The new research, published exclusively in The Independent, has been produced by the National Association of Teachers in Further and Higher Education as part of its campaign to end sex discrimination in universities and colleges.
The figures, compiled from official statistics, reveal it would cost pounds 188m to bring women into line with men and shows how much each college and university would have to spend to eliminate the gap.
The greatest differences in earnings are at theLondon Business School, where average salaries for women are pounds 19,150 below those of men. Overall, the research shows that male academics earn on average pounds 4,307 more than women.
"Plainly there's a massive problem of sex discrimination across the entire sector," said Tom Wilson, head of the association's universities department. "At long last, university employers have agreed to look at this problem. These figures show they need to do so as a matter of urgency."
Phil Willis, education spokesman for the Liberal Democrats, said it was a scandal. "The government can't wipe its hands of a huge area of public sector investment. It should pick up the total bill."
Top medical schools, which have traditionally been male-dominated, head the list of institutions with the greatest pay gap. University College London, Leicester and Bristol universities make it on to the list of the 20 worst offenders but they also have medical schools. Aston University, however, does not, though it specialises in the male-dominated subjects of technology and engineering.
The figures - provided to the association by the Higher Education Statistics Agency, the body which collects such data - come in the wake of the Bett report on pay and conditions in higher education which found women were systematically underpaid at every level and for all types of academic, administrative and manual work. University employers have agreed to look at the matter with the unions in a working party which meets later this month.
The association, which represents lecturers in the "new" universities, is planning to bring sex discrimination cases against universities to force vice-chancellors to close the pay gap. Many had "Stone Age" employment policies, said Mr Wilson.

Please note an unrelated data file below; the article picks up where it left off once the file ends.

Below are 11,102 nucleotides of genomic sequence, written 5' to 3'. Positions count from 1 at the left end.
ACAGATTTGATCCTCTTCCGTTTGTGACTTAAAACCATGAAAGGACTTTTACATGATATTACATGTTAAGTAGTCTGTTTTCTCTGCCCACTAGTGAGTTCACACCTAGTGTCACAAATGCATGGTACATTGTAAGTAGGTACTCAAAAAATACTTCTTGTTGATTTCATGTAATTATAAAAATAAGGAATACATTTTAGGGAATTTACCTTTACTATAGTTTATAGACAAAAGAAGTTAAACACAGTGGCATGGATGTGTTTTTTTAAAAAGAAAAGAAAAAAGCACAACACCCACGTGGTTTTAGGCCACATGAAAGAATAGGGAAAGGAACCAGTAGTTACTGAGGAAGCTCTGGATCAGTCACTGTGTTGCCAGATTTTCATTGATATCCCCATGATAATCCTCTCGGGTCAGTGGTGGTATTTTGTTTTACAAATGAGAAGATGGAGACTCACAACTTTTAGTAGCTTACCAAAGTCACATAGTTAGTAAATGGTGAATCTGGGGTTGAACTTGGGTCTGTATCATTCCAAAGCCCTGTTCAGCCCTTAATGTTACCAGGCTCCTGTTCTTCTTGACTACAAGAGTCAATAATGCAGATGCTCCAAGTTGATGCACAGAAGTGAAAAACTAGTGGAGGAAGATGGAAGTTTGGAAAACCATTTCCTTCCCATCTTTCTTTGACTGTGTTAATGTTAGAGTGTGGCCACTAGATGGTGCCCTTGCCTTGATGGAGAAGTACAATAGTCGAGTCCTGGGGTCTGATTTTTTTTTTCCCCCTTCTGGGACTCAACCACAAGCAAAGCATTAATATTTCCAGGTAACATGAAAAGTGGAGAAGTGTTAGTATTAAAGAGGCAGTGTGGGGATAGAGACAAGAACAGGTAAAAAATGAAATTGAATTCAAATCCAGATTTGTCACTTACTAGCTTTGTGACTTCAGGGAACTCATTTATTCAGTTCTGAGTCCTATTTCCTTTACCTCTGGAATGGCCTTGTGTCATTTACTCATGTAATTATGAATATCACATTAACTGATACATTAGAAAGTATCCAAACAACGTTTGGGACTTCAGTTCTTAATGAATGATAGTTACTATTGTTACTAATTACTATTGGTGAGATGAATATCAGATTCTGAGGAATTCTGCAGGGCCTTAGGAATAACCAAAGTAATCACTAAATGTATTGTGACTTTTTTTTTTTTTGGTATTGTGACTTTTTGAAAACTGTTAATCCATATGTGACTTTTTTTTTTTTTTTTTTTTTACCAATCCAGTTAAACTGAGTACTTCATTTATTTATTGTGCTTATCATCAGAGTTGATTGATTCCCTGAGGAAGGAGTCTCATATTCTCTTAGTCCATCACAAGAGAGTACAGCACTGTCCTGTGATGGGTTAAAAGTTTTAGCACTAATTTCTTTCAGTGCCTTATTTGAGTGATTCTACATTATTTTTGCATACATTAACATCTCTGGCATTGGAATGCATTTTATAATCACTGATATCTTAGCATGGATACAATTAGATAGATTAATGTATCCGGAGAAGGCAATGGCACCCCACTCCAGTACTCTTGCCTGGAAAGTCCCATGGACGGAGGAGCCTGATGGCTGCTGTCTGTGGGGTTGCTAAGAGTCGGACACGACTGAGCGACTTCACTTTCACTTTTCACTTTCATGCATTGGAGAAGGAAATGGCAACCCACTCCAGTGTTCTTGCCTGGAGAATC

"We have about a dozen sex discrimination cases in higher education," he added. "They are all about pay, although some are about other issues as well, such as failure to promote or contracts. We are always on the lookout for cases. We strongly encourage people to come forward, but we do understand that it is difficult. It requires an awful lot of courage."
Cases involving part-time staff and academics on fixed term contracts were also in the pipeline, Mr Wilson said. "Universities are often outraged at the idea that they might be discriminatory, because they regard themselves as very liberal institutions. But they have limited management development and personnel departments."
Professor Saul Estrin, faculty dean at the London Business School, said the disparity was due to the small number of women academics. The school had no female professors, but hoped to change that, he said.
Baroness Warwick, chief executive of the Committee of Vice-Chancellors and Principals, said schemes were already in place to promote the status of women academics. "Universities take equal opportunities very seriously and are working hard to improve recruitment and promotion opportunities for women."
The survey can be found on The Independent's website: www.independent. co.uk.
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